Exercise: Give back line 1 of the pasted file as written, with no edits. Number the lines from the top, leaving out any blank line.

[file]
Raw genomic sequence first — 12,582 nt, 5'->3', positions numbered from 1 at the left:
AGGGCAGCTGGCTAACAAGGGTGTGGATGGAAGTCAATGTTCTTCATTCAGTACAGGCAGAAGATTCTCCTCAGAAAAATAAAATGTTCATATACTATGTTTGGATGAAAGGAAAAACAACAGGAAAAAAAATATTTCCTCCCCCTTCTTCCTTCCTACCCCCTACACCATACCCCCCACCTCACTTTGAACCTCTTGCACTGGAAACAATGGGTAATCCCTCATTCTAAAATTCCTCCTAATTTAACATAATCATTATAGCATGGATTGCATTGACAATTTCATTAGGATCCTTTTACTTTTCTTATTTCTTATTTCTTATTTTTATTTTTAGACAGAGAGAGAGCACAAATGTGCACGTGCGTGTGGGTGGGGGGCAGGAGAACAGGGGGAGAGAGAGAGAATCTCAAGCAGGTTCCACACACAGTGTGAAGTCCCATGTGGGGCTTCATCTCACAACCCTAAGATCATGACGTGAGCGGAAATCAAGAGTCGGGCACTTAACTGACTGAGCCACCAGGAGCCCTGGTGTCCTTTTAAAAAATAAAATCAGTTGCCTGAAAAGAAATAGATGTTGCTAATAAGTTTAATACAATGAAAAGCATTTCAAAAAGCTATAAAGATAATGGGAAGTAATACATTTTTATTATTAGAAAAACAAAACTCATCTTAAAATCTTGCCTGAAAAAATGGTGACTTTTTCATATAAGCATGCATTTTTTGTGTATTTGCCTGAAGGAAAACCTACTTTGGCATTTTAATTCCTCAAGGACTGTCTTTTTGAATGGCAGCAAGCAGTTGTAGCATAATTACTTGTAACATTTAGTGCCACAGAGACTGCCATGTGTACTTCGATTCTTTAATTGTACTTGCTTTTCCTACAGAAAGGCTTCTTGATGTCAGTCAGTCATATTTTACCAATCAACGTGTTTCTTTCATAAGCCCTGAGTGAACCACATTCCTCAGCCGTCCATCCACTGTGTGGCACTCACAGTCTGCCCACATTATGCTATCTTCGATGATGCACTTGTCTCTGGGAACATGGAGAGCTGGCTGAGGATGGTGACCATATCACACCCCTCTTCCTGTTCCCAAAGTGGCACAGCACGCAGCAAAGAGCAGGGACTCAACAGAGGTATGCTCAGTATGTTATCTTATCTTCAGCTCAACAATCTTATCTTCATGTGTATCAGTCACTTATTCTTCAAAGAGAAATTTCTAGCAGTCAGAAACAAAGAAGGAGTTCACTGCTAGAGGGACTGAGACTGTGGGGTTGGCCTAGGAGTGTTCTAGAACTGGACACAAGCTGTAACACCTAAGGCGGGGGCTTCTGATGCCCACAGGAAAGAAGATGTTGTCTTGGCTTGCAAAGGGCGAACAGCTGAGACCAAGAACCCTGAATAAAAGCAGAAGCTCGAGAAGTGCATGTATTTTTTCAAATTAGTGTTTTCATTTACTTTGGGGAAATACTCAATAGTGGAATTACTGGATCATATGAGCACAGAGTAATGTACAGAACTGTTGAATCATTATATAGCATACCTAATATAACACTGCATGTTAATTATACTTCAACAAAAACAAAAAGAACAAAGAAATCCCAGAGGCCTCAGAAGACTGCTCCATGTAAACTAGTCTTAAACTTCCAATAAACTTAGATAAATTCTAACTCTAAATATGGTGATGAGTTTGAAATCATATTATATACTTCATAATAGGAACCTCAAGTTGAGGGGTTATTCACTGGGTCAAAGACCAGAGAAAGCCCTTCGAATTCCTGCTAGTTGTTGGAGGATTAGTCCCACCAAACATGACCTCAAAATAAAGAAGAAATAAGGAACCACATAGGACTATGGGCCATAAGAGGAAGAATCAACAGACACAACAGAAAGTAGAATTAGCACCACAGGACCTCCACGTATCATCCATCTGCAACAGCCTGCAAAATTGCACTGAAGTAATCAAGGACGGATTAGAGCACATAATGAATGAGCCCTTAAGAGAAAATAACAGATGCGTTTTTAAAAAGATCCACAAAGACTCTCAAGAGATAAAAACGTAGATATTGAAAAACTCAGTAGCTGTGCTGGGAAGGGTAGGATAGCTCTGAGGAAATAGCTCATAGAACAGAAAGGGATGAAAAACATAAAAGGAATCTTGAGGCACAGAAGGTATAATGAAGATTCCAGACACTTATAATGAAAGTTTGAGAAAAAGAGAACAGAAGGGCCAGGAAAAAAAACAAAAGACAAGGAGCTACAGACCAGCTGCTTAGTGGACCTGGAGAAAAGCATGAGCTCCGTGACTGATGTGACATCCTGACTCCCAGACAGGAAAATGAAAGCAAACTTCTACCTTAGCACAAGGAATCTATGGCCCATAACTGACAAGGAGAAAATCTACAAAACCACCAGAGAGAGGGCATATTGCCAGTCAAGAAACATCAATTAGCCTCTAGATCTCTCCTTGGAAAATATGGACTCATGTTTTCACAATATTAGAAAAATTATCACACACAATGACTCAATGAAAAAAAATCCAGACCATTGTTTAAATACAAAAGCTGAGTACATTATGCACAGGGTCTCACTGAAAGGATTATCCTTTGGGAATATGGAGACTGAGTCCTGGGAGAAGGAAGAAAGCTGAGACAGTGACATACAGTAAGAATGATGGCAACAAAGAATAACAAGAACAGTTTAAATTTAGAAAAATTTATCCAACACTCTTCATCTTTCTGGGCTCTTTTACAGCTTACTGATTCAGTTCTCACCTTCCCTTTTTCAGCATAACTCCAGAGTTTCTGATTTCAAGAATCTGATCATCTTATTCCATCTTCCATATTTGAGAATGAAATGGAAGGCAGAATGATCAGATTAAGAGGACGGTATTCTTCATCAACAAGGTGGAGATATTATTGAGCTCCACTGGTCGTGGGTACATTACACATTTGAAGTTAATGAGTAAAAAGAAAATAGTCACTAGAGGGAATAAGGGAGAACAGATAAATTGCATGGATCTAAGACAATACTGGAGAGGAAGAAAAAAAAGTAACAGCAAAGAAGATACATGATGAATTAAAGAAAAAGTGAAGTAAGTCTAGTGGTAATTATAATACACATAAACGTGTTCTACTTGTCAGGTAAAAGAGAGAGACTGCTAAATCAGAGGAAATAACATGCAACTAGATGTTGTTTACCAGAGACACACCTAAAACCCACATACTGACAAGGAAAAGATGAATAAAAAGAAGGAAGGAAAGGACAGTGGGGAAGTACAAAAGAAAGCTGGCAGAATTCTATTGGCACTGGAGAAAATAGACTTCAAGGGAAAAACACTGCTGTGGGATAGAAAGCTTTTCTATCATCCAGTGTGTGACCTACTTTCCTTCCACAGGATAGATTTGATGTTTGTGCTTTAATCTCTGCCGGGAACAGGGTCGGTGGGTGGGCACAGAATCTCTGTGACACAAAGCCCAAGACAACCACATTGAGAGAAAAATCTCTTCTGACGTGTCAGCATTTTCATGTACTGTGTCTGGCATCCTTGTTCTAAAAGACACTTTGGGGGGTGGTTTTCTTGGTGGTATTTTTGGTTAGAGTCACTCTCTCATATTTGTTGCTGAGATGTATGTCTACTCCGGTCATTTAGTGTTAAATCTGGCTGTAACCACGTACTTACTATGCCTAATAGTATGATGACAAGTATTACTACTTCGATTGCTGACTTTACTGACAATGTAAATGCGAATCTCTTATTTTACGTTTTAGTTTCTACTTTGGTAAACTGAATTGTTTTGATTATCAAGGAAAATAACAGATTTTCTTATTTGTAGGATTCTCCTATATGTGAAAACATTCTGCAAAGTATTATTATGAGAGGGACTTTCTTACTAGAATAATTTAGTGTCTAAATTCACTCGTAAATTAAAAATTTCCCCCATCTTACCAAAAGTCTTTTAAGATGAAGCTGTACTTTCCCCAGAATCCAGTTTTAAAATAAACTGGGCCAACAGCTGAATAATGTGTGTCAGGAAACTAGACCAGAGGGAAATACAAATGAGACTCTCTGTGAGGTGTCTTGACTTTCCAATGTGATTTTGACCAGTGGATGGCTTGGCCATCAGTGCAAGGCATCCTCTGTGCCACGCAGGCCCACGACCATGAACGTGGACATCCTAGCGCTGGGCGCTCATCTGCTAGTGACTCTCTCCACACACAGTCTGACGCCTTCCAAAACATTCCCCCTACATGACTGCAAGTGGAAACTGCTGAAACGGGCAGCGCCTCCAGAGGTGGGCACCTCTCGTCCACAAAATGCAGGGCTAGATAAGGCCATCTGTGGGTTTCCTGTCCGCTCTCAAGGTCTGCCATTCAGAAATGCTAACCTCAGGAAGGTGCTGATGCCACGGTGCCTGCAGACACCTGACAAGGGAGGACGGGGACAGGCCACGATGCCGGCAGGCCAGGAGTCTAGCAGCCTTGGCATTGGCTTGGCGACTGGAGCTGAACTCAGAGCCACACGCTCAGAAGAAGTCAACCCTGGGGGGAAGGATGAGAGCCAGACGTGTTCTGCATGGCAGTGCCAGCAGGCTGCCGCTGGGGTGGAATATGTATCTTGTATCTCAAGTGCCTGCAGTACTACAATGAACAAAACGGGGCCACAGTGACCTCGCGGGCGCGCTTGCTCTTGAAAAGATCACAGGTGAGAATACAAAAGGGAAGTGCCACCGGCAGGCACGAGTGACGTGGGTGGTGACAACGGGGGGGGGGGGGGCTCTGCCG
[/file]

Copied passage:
Raw genomic sequence first — 12,582 nt, 5'->3', positions numbered from 1 at the left: